First Open Chemistry Beta Release
Avogadro 2 is a rewrite of Avogadro; please see the recently-published paper for more details on Avogadro 1. Avogadro has been very successful over the years, and we would like to thank all of our contributors and supporters, including the core development team: Geoff Hutchison, Donald Curtis, David Lonie, Tim Vandermeersch, Benoit Jacob, Carsten Niehaus, and Marcus Hanwell. We also recently obtained permission from almost all authors to relicense the existing code under the 3-clause BSD license, which will make migration of code to the new architecture much easier.
- Scalable data structures capable of addressing the needs of large molecular systems.
- A flexible file I/O API supporting seamless addition of formats at runtime.
- A Python-based input generator API, creating an input for a range of quantum codes.
- A specialized scene graph for supporting scalable molecular rendering.
- OpenGL 2.1/GLSL based rendering, employing point sprites, VBOs, etc.
- Unit tests for core classes, with ongoing work to improve coverage.
- Binary installers generated nightly.
- Use of MoleQueue to run computational codes such as NWChem, MOPAC, GAMESS, etc.
Avogadro is not yet feature complete, but we invite you to try it out along with the suite of applications as we continue to improve it. The new Avogadro libraries feature much finer granularity; whereas before we provided a single library with all API, there is now a layered API in multiple libraries. The Core and IO libraries have minimal dependencies, with the rendering library adding a dependence on OpenGL, and the Qt libraries adding Qt 4 dependencies. This allows us to reuse the code in many more places than was possible before, with rendering possible on a server without Qt/X, and the Core/IO libraries being suitable for command line use or integration into non-graphical applications.
MoleQueue is a new application developed to satisfy the need to execute computational chemistry codes locally and remotely. Rather than adding this functionality directory to Avogadro 2, it has been developed as a standalone system-tray resident application that runs a graphical application and a local server (using local sockets for communication). It supports the configuration of multiple queues (local and remote), each containing one-or-more programs to be executed. Applications communicate with MoleQueue using JSON-RPC 2.0 over a local socket, and receive updates as the job state changes. A recent Source article describes MoleQueue in more detail.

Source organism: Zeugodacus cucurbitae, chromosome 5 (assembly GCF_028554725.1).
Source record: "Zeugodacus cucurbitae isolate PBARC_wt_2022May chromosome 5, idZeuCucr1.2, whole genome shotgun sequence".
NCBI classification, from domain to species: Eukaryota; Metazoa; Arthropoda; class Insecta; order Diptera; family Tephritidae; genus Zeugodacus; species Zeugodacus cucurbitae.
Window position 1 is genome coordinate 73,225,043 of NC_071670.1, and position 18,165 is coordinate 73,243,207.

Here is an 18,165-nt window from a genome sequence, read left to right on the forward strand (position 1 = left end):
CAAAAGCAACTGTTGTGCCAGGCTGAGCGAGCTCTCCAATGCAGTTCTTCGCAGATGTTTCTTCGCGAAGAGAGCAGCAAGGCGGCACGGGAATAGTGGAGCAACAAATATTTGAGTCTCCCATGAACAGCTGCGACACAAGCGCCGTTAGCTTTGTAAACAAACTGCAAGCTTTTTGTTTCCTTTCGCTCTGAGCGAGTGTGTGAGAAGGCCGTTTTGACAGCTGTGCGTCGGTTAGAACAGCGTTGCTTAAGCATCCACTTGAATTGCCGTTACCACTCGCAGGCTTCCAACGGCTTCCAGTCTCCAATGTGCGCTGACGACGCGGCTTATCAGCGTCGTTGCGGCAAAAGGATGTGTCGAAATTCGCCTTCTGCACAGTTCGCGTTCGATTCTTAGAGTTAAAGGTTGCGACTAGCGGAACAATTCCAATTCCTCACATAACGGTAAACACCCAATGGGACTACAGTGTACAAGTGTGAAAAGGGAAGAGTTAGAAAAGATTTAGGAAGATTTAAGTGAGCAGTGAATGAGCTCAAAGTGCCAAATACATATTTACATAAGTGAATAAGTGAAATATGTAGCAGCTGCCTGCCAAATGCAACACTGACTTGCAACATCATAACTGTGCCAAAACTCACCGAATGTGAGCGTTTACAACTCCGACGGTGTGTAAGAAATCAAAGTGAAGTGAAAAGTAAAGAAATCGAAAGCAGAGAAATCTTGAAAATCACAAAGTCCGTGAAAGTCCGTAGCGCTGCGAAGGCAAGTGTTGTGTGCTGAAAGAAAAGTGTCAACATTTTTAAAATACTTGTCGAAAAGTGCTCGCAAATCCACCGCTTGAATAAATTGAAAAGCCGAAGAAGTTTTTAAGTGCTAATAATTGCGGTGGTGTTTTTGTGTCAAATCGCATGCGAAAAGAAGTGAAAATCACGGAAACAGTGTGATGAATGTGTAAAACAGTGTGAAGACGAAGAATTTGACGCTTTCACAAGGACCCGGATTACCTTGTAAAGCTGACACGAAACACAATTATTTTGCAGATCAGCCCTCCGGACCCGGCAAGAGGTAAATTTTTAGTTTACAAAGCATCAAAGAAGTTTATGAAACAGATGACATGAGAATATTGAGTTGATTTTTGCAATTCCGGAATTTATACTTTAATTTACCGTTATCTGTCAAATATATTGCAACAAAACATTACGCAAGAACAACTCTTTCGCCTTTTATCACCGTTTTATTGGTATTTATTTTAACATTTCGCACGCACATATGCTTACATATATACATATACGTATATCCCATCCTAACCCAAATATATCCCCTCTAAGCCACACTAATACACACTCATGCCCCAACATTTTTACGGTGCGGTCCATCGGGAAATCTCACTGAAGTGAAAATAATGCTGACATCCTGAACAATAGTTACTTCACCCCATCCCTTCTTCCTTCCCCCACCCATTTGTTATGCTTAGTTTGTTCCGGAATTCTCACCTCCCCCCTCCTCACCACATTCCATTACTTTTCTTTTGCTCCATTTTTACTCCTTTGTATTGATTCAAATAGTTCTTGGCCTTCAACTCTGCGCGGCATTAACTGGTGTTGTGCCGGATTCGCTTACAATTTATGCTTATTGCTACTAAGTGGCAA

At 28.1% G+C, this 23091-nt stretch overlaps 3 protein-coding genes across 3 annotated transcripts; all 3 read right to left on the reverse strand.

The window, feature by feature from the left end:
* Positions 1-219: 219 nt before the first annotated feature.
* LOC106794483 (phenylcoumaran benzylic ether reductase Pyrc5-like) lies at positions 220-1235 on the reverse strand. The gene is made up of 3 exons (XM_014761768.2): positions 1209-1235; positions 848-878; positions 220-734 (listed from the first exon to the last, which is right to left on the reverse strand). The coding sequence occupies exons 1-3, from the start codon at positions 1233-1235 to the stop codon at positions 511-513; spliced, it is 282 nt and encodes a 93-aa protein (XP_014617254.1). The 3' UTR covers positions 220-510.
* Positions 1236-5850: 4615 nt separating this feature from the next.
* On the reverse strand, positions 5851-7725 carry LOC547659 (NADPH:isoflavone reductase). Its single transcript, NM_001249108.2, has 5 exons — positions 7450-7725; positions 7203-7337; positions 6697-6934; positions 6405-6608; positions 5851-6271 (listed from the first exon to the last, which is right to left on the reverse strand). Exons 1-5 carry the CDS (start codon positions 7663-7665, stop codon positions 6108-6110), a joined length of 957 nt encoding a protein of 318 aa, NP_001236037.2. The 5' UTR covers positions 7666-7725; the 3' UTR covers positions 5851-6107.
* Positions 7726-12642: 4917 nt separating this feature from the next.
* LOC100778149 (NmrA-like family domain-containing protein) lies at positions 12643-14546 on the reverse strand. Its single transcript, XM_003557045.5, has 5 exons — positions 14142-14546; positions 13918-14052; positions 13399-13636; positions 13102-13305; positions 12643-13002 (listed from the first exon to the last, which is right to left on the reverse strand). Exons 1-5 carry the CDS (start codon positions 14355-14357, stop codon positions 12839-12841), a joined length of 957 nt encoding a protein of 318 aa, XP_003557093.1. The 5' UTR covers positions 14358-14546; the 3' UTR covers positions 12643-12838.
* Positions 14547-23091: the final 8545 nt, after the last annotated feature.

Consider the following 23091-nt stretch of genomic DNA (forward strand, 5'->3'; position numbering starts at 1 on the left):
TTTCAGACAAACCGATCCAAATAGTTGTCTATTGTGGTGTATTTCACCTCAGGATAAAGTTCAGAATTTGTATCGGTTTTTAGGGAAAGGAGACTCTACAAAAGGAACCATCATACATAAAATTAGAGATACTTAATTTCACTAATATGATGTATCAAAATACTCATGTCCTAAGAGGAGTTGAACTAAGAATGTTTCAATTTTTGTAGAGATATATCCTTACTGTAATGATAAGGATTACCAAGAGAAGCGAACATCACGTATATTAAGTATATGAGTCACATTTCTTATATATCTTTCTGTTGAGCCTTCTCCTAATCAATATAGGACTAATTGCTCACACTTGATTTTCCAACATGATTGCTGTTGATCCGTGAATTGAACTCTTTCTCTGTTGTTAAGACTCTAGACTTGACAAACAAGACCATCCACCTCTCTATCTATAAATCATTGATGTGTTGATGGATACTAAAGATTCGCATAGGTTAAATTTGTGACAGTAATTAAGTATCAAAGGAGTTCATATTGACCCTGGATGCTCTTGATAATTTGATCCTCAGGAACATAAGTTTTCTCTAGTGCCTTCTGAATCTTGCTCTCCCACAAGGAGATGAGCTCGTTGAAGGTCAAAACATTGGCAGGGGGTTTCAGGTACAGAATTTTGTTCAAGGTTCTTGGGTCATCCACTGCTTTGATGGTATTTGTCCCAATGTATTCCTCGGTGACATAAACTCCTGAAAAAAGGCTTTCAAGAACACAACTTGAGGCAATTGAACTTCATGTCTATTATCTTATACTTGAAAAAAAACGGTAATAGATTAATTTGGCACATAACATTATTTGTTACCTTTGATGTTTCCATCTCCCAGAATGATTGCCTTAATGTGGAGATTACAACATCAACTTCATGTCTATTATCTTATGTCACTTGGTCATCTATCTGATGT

MongoChem is another new application developed as part of the Open Chemistry suite of tools, leveraging MongoDB, VTK, and AvogadroLibs to provide chemical informatics on the desktop. It seeks to address the need for researchers and groups to be able to effectively store, index, search and retrieve relevant chemical data. It supports the use of a central database server where all data can be housed, and enables the significant feature set of MongoDB to be leveraged, such as sharding, replication and efficient storage of large data files. We have been able to reuse several powerful cheminformatics libraries such as Open Babel and Chemkit to generate identifiers, molecular fingerprints and other artifacts as well as developing out features in the Avogadro libraries to support approaches to large data sets involving many files.
Putting Them Together
Each of the applications in the Open Chemistry suite listens for connections on a named local socket, and provides a simple JSON-RPC 2.0 based API. Avogadro 2 is capable of generating input files for several computational chemistry codes, including GAMESS and NWChem, and can use MoleQueue to execute these programs and keep track of the job states. Avogadro 2 can also query MongoChem for similar molecules to the one currently displayed, and see a listing sorted by similarity. MongoChem is capable of searching large collections of molecules, and can use the RPC API to open any selected molecule in the active Avogadro 2 session.
The development of the Open Chemistry workbench has been funded by a US Army SBIR with the Engineering Research Development Center under contract (W912HZ-12-C-0005) at Kitware, Inc.